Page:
Chronique:BWU 12/01/2007

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Bungie Weekly update Posted by Frankie at 1/12/2007 4:01 PM PST

Here where a thousand
captains swore grand conquest
Tall grasses their monument.


That's a Haiku. Translated by some dude named Beilenson, who believed firmly that it was better to catch the majority of the meaning of a Haiku than to follow its original rhythm. I agree. Our language doesn't sound like Japanese and more importantly, it doesn't look like Japanese when it's written down. All of which is beside the point. The point is grass.

We have some really nice grass, moss, rock and dirt textures. If you detach the camera in Valhalla and go zoom in on the ground, it looks like a photograph. But if you detach the camera and simply pull back, the illusion is lost completely. Suddenly it looks like video game ground. The trick to softening those glossy, glassy, eminently polygonal surfaces, is to add decorators. Small objects placed strategically to give the appearance of reality. In the case of Valhalla, that means a lot of shrubs, ferns, gorse and grass.

In the screenshots you've seen so far, not one single stem of organic stuff is in there. It's a plain more barren than any steppe or fen. Without those things, without depth of foliage and undergrowth, a level can look a little lifeless. Right now, the artists are at the stage of implementation. Most (if not all) of the creation and experimentation has been done. The tools to implement these things are complete and the artists can begin to "paint" their levels with this loamy, grassy stuff.

The first examples I've seen so far are Valhalla, and one of the Campaign levels. Ironically in the case of the latter, most of the growth was placed on buildings, rather than sod. Weeds spreading through an abandoned and ruined facility, and vines twisting and strangling their way in from an encroaching forest. And lots of moss.

Moss in particular is one of those things that add real character and familiarity to a building. Ours generally "grows" in the right place, too which, as Bryophytaphiles will know, is in very moist, shady areas and often on the north sides of tree trunks (in Northern latitudes at least).

But our grass is prettier than our moss. It animates, for one thing. Wind blows it, and it's affected by other things. Like explosions. In Halo 2, if you shoot (our admittedly very sparse) decorators with a rocket, they just sit there, glibly ignoring the explosion. Our new decorators are actually destructible. And they cast shadows, and can be lit correctly, like everything else in the game. This isn't stuff we're inventing - lots of folks use similar techniques, but when you see how they're implemented, it really starts to color and enrich the game. Poor old multiplayer has looked sterile and lifeless for too long - and this (among other things) are going to add vast levels of graphical loveliness.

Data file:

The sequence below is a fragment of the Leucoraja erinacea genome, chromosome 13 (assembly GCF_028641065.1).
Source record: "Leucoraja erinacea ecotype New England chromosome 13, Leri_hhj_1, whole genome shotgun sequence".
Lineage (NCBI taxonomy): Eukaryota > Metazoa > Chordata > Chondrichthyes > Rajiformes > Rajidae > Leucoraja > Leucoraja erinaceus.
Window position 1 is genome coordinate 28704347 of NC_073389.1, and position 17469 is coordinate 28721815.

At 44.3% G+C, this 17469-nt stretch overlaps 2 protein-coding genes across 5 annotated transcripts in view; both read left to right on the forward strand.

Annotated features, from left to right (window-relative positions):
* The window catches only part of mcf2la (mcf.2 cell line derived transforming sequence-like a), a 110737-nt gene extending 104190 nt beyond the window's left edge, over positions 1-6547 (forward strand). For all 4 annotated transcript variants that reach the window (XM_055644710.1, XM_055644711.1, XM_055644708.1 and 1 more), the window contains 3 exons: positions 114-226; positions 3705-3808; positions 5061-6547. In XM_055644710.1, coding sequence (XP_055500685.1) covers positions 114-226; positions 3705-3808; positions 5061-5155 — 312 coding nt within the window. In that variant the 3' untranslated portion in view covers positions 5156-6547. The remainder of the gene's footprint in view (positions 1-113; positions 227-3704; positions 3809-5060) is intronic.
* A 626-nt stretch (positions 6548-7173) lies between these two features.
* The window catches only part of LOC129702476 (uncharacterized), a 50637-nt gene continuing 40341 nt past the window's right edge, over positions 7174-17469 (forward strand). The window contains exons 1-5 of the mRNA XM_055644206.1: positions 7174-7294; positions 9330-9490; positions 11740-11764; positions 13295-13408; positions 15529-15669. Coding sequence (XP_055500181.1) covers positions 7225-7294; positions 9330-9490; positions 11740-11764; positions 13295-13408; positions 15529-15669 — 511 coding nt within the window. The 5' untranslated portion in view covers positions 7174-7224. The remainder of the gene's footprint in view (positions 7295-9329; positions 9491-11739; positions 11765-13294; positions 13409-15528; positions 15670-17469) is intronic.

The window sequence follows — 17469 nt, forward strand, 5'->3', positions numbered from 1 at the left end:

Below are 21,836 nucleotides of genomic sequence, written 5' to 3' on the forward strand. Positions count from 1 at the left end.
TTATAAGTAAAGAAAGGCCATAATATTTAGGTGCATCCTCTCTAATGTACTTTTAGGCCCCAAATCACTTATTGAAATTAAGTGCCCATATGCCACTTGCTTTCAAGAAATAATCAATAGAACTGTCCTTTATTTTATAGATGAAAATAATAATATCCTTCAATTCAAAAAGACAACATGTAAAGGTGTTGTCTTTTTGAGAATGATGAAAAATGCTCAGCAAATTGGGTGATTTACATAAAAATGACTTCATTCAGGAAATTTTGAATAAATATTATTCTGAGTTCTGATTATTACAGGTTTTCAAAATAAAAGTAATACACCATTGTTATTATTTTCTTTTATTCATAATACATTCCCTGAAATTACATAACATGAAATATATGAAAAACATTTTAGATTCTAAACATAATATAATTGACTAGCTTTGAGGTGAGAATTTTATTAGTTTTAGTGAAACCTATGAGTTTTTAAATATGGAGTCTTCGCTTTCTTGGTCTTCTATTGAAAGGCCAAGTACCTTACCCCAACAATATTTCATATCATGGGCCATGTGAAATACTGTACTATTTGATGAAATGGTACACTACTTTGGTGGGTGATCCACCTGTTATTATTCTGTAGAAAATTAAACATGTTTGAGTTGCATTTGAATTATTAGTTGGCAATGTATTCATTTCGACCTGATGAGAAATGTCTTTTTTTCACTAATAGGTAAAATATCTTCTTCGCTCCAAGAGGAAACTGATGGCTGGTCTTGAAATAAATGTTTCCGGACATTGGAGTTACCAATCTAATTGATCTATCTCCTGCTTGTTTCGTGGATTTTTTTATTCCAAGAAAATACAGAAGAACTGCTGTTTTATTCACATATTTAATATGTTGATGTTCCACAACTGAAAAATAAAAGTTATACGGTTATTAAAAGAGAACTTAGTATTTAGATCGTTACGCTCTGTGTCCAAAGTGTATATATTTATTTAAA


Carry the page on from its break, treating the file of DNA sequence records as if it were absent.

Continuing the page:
And that's before the nearly-ready-for-primetime water and atmospherics are implemented. It used to be that adding fog to a 3D game actually saved you processing power since it meant that less geometry was being drawn. The way that fog and atmospheric haze are added to Halo 3 actually cost processor cycles, since the geometry is still visible, but realistically obscured by varying levels of particulates.

We do have plain old fog in the game, but vastly more impressive are the levels of haze designed to simulate pollution, weather, smoke and other "normal" atmospheric occurrences. It's subtle, but in a vast landscape, it adds a spectacular depth of realism to a scene. Seeing mountains in the distance gradually become more "blue" can make some vistas look photo realistic at times.

And this layering of techniques, to bring the game closer to where it will be when it's final, is one of the joys of working here. I can download a new build and be astonished, just like a regular gamer, by something new and unique. The way that art is compartmentalized means that this stuff just kind of happens. It's not like there's a trumpeted announcement - "OMG decorators are going in the build one hour from now!" Sometimes treats just appear. The artists make it, implement it, and as long as it doesn't break anything, it magically shows up in the game.

Voice recording continues apace, with more and more actors having auditioned for Marine parts. Some unknown, some fairly well-known. Be assured that if anyone famous makes the cut in Halo 3, at least as far as combat dialog is concerned, then it's often because those people are big fans of the game. It's one of the most satisfying aspects of voice casting - finding people with a passion for the story and the characters. One of our auditioning actors, a very funny lady, got so into the character that she started calling Marty "Sir!" and wouldn't stop' til he told her, "At ease, soldier." Of course, Marty's great age makes it easy to defer to him as a senior. Strom Thurmond often used to call him "Sir."

Joe recorded all of his Grunt dialog already. Jay shared a couple of outtakes with me, but most of them weren't really safe for work, as they say. Here's Joe taking a Grunty dig at the category of speech he was being asked to read - right click to save as: Joe Guarantees No Code Support